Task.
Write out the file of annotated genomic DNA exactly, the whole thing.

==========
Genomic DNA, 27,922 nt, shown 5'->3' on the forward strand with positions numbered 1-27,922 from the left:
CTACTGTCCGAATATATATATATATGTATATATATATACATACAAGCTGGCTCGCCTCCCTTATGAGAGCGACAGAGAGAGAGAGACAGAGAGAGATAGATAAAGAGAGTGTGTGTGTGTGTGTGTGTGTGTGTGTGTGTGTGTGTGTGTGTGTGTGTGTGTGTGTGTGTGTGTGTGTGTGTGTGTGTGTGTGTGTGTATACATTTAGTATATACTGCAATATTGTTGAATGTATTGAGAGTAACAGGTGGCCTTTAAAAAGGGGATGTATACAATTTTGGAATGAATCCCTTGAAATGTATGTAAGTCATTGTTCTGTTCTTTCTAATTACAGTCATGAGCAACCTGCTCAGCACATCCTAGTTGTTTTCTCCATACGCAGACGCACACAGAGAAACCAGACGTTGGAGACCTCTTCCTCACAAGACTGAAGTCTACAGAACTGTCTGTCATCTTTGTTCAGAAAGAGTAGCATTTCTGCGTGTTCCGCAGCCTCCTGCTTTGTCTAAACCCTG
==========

Genomic DNA, 27,922 nt, shown 5'->3' on the forward strand with positions numbered 1-27,922 from the left:
CTACTGTCCGAATATATATATATATGTATATATATATACATACAAGCTGGCTCGCCTCCCTTATGAGAGCGACAGAGAGAGAGAGACAGAGAGAGATAGATAAAGAGAGTGTGTGTGTGTGTGTGTGTGTGTGTGTGTGTGTGTGTGTGTGTGTGTGTGTGTGTGTGTGTGTGTGTGTGTGTGTGTGTGTGTGTGTGTATACATTTAGTATATACTGCAATATTGTTGAATGTATTGAGAGTAACAGGTGGCCTTTAAAAAGGGGATGTATACAATTTTGGAATGAATCCCTTGAAATGTATGTAAGTCATTGTTCTGTTCTTTCTAATTACAGTCATGAGCAACCTGCTCAGCACATCCTAGTTGTTTTCTCCATACGCAGACGCACACAGAGAAACCAGACGTTGGAGACCTCTTCCTCACAAGACTGAAGTCTACAGAACTGTCTGTCATCTTTGTTCAGAAAGAGTAGCATTTCTGCGTGTTCCGCAGCCTCCTGCTTTGTCTAAACCCTG